PART 1 CASE STUDY – COOPERATING and COMMUNICATING ACROSS CULTURES
1. Problem: Identification and summary of key organizational behavior issues evident in the case.
On this case study there are two scenarios/situations that are presented about cooperating and communicating across cultures. The scenario/situation begun when the company headquarters in Philadelphia sent Jim to Stuttgart, Germany to be the team leader for the introduction of a new laser for the eye surgery that will be launch in North America. Although Jim had never worked in Germany, he was selected because of his qualification, experience, speaks fluent German and a wife who is from Germany which makes him culturally prepared. Even though the launching of the new product was a success, there were issues, concerns and behavior that may ...view middle of the document...
Yet in spite of cut backs and struggles, the war for talent remain as strong as ever – company focus has simply shifted to strategic hiring and retention. However, innovative companies are committed and determine to re-investing and re-designing their strategy to deliver results with fewer or less resources. In the case of the company headquarters in Philadelphia, sending Jim to Stuttgart, Germany to lead the launching of a new laser product for eye surgery is what I called on-boarding strategy where the selection process (Jim) was centered on his experience, skills, and records of performance level. Not to mention, he was married to a German and speaks German fluently, thus making him cultural ready. Unfortunately, adapting a new environment, working for a German (Klaus) as team leader and German team simultaneously created an atmosphere of uncertainty and perspective. Assuming and expecting that Jim’s work experience, skills and cultural ready was a shoe-in was a mistake and almost a disaster for the company. It was a struggle with the honeymoon being over in two (2) months.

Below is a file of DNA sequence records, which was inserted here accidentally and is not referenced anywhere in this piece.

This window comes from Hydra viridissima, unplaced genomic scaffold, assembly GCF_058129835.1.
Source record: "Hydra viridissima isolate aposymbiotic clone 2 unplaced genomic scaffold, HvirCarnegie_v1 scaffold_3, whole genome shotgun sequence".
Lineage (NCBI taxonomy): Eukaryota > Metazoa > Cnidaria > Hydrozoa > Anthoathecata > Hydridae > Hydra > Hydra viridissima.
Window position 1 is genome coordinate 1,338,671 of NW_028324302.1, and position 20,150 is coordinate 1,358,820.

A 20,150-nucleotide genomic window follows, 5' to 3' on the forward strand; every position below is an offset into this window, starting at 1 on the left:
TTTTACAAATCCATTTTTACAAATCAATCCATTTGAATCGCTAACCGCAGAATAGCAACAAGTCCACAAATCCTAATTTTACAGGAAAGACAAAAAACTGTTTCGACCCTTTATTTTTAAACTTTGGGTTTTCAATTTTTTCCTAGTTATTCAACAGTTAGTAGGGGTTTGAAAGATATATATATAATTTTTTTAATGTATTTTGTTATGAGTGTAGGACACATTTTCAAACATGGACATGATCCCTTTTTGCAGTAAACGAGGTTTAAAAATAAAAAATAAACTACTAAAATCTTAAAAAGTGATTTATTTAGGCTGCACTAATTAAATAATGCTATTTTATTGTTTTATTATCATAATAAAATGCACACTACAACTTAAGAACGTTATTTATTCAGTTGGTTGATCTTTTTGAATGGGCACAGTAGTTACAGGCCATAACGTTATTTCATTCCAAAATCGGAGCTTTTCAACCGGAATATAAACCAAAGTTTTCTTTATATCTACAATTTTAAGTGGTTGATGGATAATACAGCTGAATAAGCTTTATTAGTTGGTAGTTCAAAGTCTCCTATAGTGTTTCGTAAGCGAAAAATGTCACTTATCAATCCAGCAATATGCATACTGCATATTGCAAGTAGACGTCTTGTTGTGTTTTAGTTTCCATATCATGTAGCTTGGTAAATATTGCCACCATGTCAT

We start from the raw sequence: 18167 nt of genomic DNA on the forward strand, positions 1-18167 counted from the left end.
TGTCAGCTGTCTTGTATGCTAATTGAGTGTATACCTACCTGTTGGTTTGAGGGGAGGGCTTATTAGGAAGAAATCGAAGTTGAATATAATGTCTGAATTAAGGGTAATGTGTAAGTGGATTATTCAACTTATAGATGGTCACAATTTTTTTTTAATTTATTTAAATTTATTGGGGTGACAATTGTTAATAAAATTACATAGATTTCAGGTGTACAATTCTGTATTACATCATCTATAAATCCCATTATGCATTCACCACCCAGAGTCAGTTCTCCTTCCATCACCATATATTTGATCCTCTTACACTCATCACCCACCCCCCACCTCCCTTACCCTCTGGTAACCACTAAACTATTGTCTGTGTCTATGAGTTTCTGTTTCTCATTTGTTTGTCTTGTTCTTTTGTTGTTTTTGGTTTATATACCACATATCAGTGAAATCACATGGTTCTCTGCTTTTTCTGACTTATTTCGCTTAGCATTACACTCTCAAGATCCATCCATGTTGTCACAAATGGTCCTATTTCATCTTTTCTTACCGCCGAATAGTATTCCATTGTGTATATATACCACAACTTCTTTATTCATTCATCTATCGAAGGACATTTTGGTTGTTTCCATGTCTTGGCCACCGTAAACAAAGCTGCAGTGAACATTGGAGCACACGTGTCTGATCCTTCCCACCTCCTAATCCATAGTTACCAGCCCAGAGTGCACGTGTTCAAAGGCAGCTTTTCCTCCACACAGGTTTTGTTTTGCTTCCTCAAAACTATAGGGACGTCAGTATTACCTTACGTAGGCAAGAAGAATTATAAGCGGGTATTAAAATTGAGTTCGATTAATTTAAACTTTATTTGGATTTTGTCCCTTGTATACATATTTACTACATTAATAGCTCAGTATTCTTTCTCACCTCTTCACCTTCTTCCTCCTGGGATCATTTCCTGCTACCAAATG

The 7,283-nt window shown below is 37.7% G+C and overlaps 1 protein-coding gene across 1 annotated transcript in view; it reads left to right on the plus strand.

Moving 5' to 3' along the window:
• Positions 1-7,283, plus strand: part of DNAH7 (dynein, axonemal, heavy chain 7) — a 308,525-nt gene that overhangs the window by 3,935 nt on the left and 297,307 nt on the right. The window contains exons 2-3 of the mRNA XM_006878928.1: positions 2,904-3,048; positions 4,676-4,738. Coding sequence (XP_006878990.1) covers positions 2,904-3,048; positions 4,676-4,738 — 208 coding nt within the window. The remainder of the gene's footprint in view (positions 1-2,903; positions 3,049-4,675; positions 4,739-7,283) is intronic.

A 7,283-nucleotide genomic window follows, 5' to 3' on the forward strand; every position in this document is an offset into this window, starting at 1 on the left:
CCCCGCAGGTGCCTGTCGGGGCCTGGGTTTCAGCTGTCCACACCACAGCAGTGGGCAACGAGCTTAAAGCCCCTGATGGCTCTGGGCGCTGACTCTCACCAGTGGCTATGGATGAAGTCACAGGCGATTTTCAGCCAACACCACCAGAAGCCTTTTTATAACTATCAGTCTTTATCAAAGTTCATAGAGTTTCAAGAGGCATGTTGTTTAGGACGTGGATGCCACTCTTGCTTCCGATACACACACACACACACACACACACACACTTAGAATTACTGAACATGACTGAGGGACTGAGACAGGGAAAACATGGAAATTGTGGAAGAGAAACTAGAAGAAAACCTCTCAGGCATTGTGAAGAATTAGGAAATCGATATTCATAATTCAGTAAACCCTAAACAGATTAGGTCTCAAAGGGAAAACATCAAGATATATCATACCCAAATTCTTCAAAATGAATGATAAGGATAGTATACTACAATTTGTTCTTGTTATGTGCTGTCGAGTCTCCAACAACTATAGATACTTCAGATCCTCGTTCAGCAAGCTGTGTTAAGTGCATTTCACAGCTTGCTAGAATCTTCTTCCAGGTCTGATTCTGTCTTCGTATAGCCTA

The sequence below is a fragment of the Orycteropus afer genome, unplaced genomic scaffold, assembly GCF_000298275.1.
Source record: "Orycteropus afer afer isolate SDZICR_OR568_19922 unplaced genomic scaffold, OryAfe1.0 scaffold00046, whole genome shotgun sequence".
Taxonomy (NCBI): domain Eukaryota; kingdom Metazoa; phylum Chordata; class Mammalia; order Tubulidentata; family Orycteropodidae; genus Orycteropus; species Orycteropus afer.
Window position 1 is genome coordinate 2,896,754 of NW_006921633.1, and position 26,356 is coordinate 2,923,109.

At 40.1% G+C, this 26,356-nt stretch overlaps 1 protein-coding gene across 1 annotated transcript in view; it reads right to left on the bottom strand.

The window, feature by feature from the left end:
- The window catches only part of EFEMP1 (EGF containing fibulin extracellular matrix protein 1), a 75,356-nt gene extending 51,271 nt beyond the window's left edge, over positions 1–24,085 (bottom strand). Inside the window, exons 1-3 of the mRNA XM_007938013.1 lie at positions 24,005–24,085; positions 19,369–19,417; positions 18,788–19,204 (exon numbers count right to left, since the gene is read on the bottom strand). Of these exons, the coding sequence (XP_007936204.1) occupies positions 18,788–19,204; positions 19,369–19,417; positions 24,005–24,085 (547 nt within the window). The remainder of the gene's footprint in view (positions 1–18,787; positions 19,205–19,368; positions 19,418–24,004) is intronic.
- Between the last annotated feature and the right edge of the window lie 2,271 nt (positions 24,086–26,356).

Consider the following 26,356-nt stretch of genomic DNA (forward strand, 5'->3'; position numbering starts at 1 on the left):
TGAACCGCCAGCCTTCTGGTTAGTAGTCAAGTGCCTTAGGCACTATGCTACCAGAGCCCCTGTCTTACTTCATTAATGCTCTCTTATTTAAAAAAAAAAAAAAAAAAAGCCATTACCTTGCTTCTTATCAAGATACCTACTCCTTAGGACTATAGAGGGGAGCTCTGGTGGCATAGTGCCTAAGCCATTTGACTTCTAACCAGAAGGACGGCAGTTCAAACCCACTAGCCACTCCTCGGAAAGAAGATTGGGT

Regardless of the country, Jim as a leader should be adaptable and sensitive to the cultural differences. Never shy away from language issue it will never go away, so meet it head on. He should have data collected and information about the company that will help him throughout the process, assessing and defining clearly the project. He should recognize individuals or employees on his team like how to communicate, embracing change and new ideas. At the planning phase, have each person introduce themselves, how long they have worked for the company, describe what their skills and specialties and how they feel they can contribute to the success of the project.
Finally, spell out expectation in detail in every step of the way.